For many arenas, managing snow is routine — a nuisance that needs to be taken care of all winter long, often unexpectedly. Snow is a safety issue that can quickly impact resources, eating up budget and manpower when the skies open up and the white stuff falls. From clearing parking lots and entrances, mopping up water and slush left behind from people walking into the facility, it can be a hazard. And snow can physically impact your operations in the blink of an eye.

Picture of the Centre Georges-Vézina from Wikipedia

Centre Georges-Vézina – Wikipedia image

Removing the Snow

This past weekend, I was in Chicoutimi, Quebec for a hockey game. The Centre Georges-Vézina is the largest arena in the Saguenay-Lac-St-Jean region, two hours north of Quebec City. Named in honour of Chicoutimi native and long-time Montreal Canadiens goalie, Georges Vézina, the 67-year-old building seats 3,759 and has an Olympic-sized ice surface. The building itself occupies over 5,000m2 (over 54,000f2) of space – so it’s quite the building. It’s also the home to the Chicoutimi Saguenéens, a Junior A team that plays in the Quebec Major Junior Hockey League.

Read about Georges Vézina – Between the Pipes – on The Hockey Mom

Managing snow build up on the roof at the Centre Georges-Vézina

Managing snow on the roof of the arena: workers from Horizon Vertical workers up on the roof of the Centre Georges-Vézina in Chicoutimi

As I drove into the parking lot, I looked up and saw some unusual activity up on the roof. Attached with ropes and dwarfed by the size of the structure, four men were hard at work with shovels in their hands, removing snow from that monstrous roof. They looked winter-ready in their parkas and snow pants, and underneath their hard hats, frost-covered balaclavas were covering their faces. Although the sky was blue, the mercury was at -18°C (0°F) — and there was wind. A lot of wind.

It was clear but it was cold. And miserable. 

Snow on the Roof

I watched for a few minutes as they worked, freeing blocks of snow from the roof with their shovels and sending them down a path to an ever-increasing mountain of snow far below them in the parking lot. From my vantage point on the ground, the work looked disheartening. There was so much snow to clear.

One of the men walked down the roof, closer to the edge; walking closer to where he was, I called out, waving my arms to get his attention. My questions needed to be repeated a couple of times before they were understood: my words were getting swallowed by the wind.

I learned this was their 4th straight day of work up on that roof. Despite the cold, today was a pretty decent day. There had been no snow overnight to add to the task at hand.

They hadn’t been so lucky when this job began. Their first two days had been in snowy conditions, and one of those two had been near blizzard-like.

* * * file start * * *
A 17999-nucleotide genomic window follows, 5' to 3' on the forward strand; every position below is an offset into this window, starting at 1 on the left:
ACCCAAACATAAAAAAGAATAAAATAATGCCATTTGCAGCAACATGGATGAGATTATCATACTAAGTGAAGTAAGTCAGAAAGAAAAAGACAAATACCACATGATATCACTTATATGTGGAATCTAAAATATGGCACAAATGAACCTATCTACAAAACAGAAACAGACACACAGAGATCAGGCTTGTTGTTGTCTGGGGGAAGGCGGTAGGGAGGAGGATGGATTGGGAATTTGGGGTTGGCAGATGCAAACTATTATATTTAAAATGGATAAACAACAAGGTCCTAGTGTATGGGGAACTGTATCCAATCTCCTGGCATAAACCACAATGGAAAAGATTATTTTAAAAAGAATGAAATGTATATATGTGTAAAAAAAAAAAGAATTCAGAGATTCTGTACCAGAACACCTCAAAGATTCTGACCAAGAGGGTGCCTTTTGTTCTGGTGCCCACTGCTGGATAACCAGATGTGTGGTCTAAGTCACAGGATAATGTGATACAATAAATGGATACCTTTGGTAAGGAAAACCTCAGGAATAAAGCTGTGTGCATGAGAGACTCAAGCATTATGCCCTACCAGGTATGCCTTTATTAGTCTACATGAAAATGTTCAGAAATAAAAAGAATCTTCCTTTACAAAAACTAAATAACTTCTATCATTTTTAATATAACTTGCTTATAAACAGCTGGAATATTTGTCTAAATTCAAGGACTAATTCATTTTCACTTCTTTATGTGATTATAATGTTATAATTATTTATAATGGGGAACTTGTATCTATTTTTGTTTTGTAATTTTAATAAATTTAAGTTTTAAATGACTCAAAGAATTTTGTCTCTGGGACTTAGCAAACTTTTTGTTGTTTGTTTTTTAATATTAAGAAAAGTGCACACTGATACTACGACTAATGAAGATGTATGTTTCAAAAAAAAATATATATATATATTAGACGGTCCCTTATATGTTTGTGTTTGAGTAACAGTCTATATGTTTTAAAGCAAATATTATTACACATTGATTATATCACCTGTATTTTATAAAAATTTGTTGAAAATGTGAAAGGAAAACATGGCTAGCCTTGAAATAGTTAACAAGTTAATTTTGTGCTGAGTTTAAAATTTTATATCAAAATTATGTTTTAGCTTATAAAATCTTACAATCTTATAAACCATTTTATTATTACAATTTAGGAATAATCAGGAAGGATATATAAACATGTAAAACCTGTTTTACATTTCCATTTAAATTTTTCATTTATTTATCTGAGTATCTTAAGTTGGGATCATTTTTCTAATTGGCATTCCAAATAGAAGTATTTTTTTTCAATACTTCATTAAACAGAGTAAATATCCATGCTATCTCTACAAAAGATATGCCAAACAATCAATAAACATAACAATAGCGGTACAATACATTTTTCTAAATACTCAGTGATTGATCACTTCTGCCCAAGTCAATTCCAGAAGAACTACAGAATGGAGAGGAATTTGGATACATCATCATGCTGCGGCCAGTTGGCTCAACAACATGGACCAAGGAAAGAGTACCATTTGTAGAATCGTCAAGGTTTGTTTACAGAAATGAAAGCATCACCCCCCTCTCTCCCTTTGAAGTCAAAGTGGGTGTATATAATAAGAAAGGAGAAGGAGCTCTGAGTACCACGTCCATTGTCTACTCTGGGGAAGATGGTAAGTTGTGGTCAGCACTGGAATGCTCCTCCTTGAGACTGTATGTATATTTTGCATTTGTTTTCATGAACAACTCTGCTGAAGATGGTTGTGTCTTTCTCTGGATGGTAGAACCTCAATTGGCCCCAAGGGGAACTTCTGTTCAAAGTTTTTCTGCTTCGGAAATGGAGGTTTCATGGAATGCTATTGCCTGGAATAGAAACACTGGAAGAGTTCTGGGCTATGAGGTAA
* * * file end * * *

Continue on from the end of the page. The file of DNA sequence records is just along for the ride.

Horizons Vertical

Horizons Vertical truck

Horizon Vertical

I called Joel Tremblay, the owner of Horizon Vertical, the company contracted to remove the snow from the Georges-Vézina. For nearly 25 years, Tremblay and his team have been steeplejacking – climbing to fix, maintain or stabilize whatever needs to be fixed, maintained or stabilized, going up,climbing down, or hanging in place to do their work. Horizon Vertical, in addition to steeplejacking services also has a training centre for people who want to learn that trade. To be a steeplejacker, you need to be part acrobat, part jack-of-all-trades, and very, very physically fit.

“This is our third year removing snow from the roof of that facility,” Tremblay says, whose company is based in Saguenay. “Over that time, we’ve gained in expertise so the work goes much faster now. We need to have good, healthy people to do that work. It’s a big job de force. And the people who do the work need to have a good moral. The work can be heavy and hard, and discouraging.”

As for the roof, Horizon Vertical’s mandate is to keep the snow under 45 cm.

“Last year, we were there twice to remove the snow,” Tremblay says. “The year before, we had a lot of snow to remove because we had so many storms. We were there over a dozen different times.”

Quick Thinking Prevents Injuries at New Westminster Facility

Queen's Park Arenex

The roof at the Queen’s Park Arenex in New Westminster, BC. Photo from City of New Westminster website

As everyone knows, snow can cause extreme damage which can be seen by the picture above. Winters in the greater Vancouver area in the Canadian province of British Columbia are known to be rainy, not snowy. But this is an extraordinary winter with a heavy barrage of snow and ice storms. The Queen’s Park Arenex in New Westminster, BC, due to those unusual winter conditions was a victim of all that snow. The roof and three walls of that facility collapsed just before Christmas, on December 19th, 2016.

No one was hurt, thanks to quick thinking by the Arenex’s staff:

Leading up to the roof collapse, diligent Arenex staff heard cracking sounds, around 5:30 pm, and quickly evacuated the building and secured support from New Westminster Fire and Rescue Services as well as City Building Management and Engineering staff who all confirmed the roof was in jeopardy and that the building was unsafe for occupancy. As such, gas and electrical services were proactively disconnected.

When the roof and walls collapsed, it was in a controlled environment, and no one was injured.

– Taken from City of New Westminster update, January 5, 2017

A huge shout out to the Arenex team. Your quick thinking averted what could certainly have been a life-taking disaster. Well done, everyone.

How Do You Manage Snow?

How do you deal with snow at your facility? Do you have any advice on managing snow at your arena that others could learn from? Leave me a comment and let us know.